Reason why men’s shirt buttons are on a different side to women’s
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Perhaps you've never noticed, but buttons on men's shirts are actually on a different side to women's - but why is that?
Yep, it is.
Those recalling those drunken chats in the local are likely remembering that bizarre theory your pal came up with surrounding the matter that lasted all too long.
And let's be honest, it had no validity, did it?
So why are the buttons for the two genders on opposite sides. Well, there’s no officially confirmed reason why men’s shirts have buttons running down the right-hand side, and women’s on the left, there are a number of ideas on the matter – most of which are rooted in history.
Firstly, it’s thought that men’s buttons were on that side because their clothing traditionally held weapons.
Chloe Chapin, fashion historian and Harvard University Ph.D. candidate in American studies, previously told Today: “I think it’s important to question which time period we're talking about, since shirt and jacket buttons are a relatively new phenomenon.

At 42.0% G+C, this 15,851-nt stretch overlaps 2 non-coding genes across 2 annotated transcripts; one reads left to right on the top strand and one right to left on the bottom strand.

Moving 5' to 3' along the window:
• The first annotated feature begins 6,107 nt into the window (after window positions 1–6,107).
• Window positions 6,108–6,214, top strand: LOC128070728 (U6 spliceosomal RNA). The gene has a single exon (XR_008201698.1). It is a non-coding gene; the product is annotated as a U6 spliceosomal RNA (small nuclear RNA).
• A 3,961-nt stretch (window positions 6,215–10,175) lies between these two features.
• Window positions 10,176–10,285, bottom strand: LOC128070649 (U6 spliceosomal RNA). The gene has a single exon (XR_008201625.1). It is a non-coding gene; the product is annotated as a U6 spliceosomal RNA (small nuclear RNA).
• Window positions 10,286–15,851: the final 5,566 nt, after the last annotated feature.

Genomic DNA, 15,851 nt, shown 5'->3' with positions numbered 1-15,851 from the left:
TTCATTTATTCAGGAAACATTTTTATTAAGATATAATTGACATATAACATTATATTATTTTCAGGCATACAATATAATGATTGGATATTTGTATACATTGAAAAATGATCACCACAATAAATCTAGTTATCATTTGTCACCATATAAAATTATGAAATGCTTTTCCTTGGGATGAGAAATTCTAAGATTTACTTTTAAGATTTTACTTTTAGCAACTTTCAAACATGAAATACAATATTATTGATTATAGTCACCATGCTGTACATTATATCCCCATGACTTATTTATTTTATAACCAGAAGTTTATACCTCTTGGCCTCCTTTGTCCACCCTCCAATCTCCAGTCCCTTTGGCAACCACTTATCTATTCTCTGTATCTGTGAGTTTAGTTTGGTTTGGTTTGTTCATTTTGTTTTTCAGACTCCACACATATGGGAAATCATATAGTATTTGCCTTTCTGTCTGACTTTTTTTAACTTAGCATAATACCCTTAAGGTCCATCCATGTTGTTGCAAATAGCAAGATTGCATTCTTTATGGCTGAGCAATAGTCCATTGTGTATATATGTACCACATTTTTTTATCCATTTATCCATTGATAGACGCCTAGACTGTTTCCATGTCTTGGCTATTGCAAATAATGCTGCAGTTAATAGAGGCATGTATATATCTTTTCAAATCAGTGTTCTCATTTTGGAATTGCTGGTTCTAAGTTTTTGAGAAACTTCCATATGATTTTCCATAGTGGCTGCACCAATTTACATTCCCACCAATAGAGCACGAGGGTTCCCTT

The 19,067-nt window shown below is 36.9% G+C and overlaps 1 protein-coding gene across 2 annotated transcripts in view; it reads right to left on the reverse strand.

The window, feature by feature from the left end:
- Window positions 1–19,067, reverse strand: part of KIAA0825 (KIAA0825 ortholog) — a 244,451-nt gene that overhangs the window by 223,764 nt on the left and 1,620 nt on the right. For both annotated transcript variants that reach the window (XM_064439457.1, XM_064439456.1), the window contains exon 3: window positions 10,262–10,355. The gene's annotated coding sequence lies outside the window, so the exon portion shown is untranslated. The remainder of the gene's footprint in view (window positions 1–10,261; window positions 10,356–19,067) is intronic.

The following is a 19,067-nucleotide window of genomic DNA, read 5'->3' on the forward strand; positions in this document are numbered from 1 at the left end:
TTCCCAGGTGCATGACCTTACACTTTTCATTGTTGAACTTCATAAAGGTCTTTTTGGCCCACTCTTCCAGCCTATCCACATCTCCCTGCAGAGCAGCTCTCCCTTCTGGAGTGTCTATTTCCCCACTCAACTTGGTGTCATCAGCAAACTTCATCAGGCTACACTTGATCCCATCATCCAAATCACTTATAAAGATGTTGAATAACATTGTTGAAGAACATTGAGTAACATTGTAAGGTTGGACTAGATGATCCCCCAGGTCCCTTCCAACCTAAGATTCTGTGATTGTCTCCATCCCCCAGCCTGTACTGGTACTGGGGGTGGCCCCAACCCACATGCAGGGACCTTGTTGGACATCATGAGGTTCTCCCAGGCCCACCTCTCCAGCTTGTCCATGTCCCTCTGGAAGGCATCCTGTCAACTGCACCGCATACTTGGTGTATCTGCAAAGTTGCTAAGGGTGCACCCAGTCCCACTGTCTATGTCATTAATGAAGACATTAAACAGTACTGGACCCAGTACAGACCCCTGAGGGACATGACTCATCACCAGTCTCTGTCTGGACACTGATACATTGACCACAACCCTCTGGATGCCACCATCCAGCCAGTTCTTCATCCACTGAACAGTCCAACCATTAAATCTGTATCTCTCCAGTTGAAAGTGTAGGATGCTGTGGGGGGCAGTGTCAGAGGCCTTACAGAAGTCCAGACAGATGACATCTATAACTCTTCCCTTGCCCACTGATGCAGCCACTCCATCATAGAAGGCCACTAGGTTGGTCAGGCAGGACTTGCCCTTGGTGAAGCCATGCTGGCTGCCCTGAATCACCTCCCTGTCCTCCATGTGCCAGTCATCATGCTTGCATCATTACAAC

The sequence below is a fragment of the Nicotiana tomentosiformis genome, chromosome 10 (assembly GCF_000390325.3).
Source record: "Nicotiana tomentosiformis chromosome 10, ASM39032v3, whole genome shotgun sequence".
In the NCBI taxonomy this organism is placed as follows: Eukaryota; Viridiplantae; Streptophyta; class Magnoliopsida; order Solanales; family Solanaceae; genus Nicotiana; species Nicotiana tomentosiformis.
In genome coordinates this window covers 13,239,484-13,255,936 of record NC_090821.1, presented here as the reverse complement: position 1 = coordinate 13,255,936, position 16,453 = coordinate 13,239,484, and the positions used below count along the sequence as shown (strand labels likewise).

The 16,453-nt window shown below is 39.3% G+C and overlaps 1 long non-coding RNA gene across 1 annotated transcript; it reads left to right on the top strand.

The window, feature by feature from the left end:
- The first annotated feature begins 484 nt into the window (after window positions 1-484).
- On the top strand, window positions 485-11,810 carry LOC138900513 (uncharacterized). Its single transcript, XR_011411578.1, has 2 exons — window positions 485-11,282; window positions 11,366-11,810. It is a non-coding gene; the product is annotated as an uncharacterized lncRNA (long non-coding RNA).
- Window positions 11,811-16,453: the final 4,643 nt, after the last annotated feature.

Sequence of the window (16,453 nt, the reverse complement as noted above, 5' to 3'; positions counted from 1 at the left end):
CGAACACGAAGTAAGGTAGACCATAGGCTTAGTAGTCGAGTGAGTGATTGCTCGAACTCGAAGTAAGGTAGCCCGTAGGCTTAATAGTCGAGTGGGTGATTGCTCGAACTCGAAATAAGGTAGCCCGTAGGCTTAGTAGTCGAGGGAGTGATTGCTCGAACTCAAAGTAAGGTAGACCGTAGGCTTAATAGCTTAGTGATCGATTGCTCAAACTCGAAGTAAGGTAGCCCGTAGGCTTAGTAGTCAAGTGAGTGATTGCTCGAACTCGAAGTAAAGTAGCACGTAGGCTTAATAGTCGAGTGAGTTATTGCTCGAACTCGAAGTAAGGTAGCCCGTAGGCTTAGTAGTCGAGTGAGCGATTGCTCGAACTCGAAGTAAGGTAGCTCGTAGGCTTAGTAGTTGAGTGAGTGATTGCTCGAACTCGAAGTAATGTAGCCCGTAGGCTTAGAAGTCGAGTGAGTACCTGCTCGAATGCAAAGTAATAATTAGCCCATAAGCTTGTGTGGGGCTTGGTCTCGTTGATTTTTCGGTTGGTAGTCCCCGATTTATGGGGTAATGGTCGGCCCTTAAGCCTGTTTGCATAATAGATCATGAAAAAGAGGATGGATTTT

“But as a general rule, many elements of men’s fashion can be traced back to the military."
Paul Keers, author of A Gentleman's Wardrobe, seems to agree, having told The Guardian: "A gentleman's sword was always worn on the left side, so that it could be drawn with the right hand.
"If a jacket buttoned right over left, the handle of the sword would be likely to catch in the jacket opening when drawn, so any serious swordsman would demand a tunic which buttoned left over right."
But while this could be the reason why men’s buttons tend to sit on the right, it doesn’t necessarily explain why women’s buttons are on the opposite side – especially when the majority of people are right-handed.
However, once again speaking to Today, Melanie M. Moore, founder of women’s blouse brand Elizabeth & Clarke, gave her theory.
"Wealthy women back then did not dress themselves - their lady’s maid did," she said.
"Since most people were right-handed, this made it easier for someone standing across from you to button your dress.”
Other possible reasons include, as the Smithsonian Magazine notes, the fact that some people believe many women breastfeed while holding their baby in their left arm, or that Napoleon 'mass-produced clothing that was intentionally difficult for women to put on'.
However, it can never really be known for sure why the buttons are on opposite sides.